Page 11


Connected to your community

Little lamb, And the fields were white as snow loved ewe Continued from Page 7

He liked that noise. So he picked out the loudest, funniest-sounding lamb, and chased her to make her cry. That lamb was Lily. When I came home from skiing I asked how everything went and Annie told me about the lamb that she helped to deliver. My mother had taken photos of Anastasia helping the ewe, and we looked at them for a while. Then I pulled on my barn coat and boots and went out in search of Lily, my favourite lamb. I found her, lying on her side just outside the barn. She didn’t have a mark on her. She hadn’t been trampled or kicked or bitten. She had just died. I don’t know for sure what happened, because no one saw it and the other sheep can’t tell me. But by the way Donkey was acting, all skitterish and guilty, I think he chased her around the barnyard, enjoying the sound of her funny bleat, until her little heart gave out. I had a good cry, then decided I wouldn’t get attached to another lamb. So I got attached to a ewe instead. It’s normal for expectant ewes to be a little friendlier than usual once they are in the confines of the lambing room. After all, they are dependent on you for their food and water. But Gracie was different. My sister first noticed that if you patted Gracie on the head, she just seemed to lap up the attention like a dog. If you rested your arms on the pen railing, she would come over and nudge your hand with her nose. She loves to be petted. Breaking my own rule, I gave her a name. Once the ewes have had their lambs and bonded with them for a few weeks, we turn them out to the barnyard. That’s when they usually go back to being quite nervous around humans. Not Gracie. She still comes over to me every time I call. She is so tame, I even brought her along with me when I walked in the Christmas parade. Gracie rode in the back of the truck, posed for photos and knickered at people when they called to her, like a good little fleecy celebrity. Gracie is in the lambing room again. I have lost track of how old she is; I suppose I could look up her ear tag number to find out. It’s probably her third lambing season. I hope she has an easy birth and I don’t lose her anytime soon. I love my Gracie girl.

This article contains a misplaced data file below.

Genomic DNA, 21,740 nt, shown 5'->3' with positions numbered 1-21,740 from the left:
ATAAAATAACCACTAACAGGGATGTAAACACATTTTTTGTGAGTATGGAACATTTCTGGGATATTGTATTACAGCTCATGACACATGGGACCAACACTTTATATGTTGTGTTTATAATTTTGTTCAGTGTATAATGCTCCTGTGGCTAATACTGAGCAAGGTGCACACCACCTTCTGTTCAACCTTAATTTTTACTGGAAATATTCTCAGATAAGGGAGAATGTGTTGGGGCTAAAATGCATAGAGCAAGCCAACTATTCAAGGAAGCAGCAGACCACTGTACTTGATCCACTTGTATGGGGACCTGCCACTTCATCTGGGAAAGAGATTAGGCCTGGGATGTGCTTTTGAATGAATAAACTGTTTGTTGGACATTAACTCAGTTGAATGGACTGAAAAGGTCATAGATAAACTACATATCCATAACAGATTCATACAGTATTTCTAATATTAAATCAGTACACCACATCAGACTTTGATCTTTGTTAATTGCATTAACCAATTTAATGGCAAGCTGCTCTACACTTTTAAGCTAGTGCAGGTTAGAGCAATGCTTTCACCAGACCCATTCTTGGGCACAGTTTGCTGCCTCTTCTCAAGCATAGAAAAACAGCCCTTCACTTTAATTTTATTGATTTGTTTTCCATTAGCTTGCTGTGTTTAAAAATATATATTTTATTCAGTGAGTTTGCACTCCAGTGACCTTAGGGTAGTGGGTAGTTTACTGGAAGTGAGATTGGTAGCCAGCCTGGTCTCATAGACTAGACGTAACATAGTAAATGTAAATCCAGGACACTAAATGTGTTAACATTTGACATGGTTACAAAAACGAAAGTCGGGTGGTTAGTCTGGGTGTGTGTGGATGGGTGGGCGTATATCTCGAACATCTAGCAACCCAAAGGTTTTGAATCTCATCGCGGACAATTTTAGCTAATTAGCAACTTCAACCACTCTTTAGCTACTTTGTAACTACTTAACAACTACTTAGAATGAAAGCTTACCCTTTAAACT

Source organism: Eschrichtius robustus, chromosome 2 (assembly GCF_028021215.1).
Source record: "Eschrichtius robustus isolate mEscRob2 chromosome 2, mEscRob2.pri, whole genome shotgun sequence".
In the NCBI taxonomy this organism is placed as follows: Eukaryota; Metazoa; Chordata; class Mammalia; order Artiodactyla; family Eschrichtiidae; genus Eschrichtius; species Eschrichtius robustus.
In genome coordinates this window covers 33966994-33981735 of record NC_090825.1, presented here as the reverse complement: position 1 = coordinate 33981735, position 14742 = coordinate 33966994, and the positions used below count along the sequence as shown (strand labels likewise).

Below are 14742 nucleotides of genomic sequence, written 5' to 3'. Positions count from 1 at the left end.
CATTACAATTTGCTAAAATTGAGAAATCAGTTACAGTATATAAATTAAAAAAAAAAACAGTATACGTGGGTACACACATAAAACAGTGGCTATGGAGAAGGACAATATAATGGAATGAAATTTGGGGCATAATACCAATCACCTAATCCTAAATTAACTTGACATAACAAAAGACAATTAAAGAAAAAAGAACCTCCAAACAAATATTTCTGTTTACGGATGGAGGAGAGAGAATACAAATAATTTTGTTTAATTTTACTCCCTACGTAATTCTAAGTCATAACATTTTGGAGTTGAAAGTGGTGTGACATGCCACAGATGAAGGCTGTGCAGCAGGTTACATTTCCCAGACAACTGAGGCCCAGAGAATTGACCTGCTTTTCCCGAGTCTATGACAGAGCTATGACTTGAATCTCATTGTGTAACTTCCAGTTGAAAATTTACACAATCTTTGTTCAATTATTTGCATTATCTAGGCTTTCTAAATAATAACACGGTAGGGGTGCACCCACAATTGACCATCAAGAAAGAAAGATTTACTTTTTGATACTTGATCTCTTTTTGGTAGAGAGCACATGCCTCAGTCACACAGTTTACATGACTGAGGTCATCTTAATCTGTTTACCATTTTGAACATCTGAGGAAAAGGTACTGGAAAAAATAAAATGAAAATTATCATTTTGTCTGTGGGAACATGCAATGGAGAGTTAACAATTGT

Michael Runtz Nature’s Way EMC lifestyle - When one lives in an area for many years, one sees changes. Loggerhead Shrikes, once commonly nesting here, are now an Endangered Species. Conversely, Bald Eagles formerly Endangered are now surprisingly common; half a dozen pairs nest locally. Even more dramatic has been the explosion in goose numbers. Currently most geese are on their way to Hudson Bay and points farther north. They pause here to feed, waiting for the frozen north to thaw. While here, they roost in open waters such as the Mississippi and Madawaska rivers, and feed in agricultural fields. Recently Art Goldsmith and I counted thousands of Canada Geese between Arnprior, Antrim, and Pakenham. In one flock containing about a thousand birds were three smaller white geese. They were Snow Geese, which just like Canadas have had populations soar in recent decades. Small groups of Snow Geese are regularly encountered locally during spring and fall migration. Sometimes Snows mingle with Canada Geese but they can also be on their own. However, the numbers of Snow Geese in our area are mere drops in the buckets that visit fields southeast of Ottawa. Recent-